CLEVELAND — After former U.S. District Judge Sue L. Robinson issued a six-game suspension for Cleveland Browns quarterback Deshaun Watson on Monday, the first question many found themselves asking is whether or not the NFL would appeal the decision.
According to the league, that decision is up in the air.
In a statement released shortly after Robinson's ruling on Monday, the NFL said that it is still "reviewing" its next steps in the matter. Per the current collective bargaining agreement (CBA), either Watson or the league has the ability to make an appeal on Robinson's ruling, which would then be heard by NFL Commissioner Roger Goodell or a designee.
"Pursuant to the Collective Bargaining Agreement, the NFL or the NFLPA on the behalf of Watson may appeal the decision within three days," the league said in a statement, per ESPN's Adam Schefter. "In light of her findings, the league is reviewing Judge Robinson's imposition of a six-game suspension and will make a determination on next steps."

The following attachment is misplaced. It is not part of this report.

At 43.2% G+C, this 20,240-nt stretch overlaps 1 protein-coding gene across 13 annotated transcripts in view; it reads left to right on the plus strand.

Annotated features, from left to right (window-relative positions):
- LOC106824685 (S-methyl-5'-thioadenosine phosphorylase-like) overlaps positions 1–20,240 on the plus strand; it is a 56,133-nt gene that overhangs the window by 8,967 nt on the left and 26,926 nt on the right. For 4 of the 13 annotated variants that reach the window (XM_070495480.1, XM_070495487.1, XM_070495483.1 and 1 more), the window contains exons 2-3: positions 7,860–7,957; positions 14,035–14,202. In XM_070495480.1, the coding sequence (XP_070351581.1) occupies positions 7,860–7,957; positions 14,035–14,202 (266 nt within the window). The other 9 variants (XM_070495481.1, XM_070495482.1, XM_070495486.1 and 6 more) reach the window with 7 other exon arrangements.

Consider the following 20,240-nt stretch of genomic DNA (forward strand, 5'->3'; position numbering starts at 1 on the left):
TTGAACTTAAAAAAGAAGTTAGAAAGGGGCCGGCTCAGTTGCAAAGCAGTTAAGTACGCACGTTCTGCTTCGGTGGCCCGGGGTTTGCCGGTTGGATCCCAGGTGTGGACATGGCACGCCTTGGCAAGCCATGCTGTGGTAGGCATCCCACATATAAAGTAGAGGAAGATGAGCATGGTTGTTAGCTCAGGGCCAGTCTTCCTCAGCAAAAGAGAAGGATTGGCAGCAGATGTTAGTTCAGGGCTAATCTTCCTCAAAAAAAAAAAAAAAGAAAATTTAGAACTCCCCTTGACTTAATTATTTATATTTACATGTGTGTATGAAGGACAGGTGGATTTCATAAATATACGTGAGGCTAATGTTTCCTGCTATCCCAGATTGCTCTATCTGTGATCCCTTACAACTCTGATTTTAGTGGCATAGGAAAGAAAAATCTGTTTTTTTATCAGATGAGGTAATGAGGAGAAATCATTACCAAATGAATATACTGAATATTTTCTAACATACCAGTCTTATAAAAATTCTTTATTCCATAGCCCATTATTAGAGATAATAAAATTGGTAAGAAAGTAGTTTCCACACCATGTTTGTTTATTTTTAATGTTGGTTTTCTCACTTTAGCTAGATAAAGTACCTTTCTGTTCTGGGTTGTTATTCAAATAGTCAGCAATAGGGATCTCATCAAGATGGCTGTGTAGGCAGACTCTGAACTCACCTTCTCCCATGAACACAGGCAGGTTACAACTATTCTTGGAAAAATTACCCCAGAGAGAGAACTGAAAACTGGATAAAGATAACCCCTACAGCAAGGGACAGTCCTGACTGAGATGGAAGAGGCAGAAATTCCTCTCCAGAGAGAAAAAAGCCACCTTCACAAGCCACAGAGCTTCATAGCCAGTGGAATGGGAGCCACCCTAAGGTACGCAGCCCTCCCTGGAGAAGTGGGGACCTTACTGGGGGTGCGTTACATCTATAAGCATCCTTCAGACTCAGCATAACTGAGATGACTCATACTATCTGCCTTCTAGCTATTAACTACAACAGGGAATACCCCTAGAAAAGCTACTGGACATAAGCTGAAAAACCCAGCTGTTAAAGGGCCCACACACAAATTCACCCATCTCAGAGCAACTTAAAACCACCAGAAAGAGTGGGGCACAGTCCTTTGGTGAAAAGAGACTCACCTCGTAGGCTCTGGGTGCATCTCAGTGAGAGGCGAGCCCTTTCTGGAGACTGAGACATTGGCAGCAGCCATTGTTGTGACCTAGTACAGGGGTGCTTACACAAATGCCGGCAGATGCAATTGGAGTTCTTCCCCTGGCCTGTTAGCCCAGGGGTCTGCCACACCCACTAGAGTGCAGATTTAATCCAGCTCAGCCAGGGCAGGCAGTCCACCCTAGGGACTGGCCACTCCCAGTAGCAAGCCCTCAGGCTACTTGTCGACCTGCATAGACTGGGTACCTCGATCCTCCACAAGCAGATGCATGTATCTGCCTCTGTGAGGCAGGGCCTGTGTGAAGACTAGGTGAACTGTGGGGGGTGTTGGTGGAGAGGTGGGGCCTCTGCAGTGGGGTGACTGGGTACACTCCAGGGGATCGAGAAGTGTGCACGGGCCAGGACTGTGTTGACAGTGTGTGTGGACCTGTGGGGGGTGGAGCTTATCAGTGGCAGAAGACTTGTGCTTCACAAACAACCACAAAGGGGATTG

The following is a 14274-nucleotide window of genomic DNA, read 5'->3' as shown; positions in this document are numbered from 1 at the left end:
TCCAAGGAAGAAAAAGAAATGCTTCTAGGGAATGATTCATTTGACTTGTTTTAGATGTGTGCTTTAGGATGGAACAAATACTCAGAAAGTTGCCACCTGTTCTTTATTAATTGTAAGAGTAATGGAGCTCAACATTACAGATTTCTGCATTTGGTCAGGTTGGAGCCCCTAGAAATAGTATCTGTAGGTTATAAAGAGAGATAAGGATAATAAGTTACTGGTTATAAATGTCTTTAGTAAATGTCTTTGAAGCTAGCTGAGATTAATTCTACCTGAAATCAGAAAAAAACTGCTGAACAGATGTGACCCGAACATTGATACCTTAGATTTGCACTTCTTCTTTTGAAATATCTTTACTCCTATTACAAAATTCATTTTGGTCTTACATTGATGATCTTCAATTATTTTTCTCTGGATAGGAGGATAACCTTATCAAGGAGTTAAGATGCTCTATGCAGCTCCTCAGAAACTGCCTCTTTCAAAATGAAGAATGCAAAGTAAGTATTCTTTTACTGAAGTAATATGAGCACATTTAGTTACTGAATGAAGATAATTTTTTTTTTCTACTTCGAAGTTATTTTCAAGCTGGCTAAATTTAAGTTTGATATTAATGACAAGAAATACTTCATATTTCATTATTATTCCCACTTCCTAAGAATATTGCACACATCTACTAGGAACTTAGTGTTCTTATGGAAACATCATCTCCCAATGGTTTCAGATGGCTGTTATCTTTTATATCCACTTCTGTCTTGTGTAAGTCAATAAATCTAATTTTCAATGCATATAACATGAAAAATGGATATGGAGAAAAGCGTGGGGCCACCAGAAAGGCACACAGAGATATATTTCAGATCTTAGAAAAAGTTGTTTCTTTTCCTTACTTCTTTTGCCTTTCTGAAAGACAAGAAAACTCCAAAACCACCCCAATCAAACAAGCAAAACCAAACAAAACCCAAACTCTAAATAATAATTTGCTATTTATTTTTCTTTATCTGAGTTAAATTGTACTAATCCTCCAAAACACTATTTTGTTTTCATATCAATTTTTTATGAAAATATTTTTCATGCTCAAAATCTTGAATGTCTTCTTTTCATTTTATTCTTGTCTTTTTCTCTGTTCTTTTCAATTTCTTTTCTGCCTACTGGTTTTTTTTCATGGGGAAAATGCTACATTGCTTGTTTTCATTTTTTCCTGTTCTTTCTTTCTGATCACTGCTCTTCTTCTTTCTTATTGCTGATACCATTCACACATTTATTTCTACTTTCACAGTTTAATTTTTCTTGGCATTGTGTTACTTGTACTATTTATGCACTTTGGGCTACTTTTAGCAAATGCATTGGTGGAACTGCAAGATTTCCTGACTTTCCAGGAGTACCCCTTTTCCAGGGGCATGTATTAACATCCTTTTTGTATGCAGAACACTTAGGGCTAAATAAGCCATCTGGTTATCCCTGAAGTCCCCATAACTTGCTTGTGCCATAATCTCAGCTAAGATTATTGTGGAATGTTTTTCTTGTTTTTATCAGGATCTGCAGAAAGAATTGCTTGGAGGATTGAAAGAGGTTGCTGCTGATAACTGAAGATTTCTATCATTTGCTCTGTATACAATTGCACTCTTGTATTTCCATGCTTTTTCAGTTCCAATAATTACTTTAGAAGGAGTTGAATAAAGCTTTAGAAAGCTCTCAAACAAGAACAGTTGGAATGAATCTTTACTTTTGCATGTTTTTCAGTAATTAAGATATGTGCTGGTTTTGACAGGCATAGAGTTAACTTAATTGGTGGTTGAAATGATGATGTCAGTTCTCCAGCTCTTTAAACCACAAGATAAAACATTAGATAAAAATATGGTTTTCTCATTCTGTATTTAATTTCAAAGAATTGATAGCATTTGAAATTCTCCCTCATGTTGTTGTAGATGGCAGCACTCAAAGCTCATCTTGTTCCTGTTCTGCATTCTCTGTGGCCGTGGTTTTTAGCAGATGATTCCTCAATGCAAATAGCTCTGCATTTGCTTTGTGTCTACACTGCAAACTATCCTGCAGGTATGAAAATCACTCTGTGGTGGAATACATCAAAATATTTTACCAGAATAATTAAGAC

On Sunday, the NFLPA and Watson issued a statement saying that they wouldn't make an appeal on Robinson's ruling and urged the NFL not to either. Notably, the NFL's statement on Monday did not include a decision on the matter.
Last month, Robinson -- who was jointly appointed by the NFL and the NFLPA -- oversaw a disciplinary hearing in which the league presented evidence from four cases alleging sexual misconduct against Watson. In total, 25 women -- primarily massage therapists in the Houston area -- filed civil lawsuits against Watson, alleging sexual misconduct, including harassment and assault, during his time with the Houston Texans.
Watson has since reached settlements on 23 of the cases, with a 25th having been dropped. Last month, the Texans reached settlements with 30 women regarding accusations that they enabled the three-time Pro Bowl quarterback's behavior.
Two Texas grand juries have declined to indict Watson on criminal charges regarding the accusations. Watson has publicly maintained his innocence in the matter.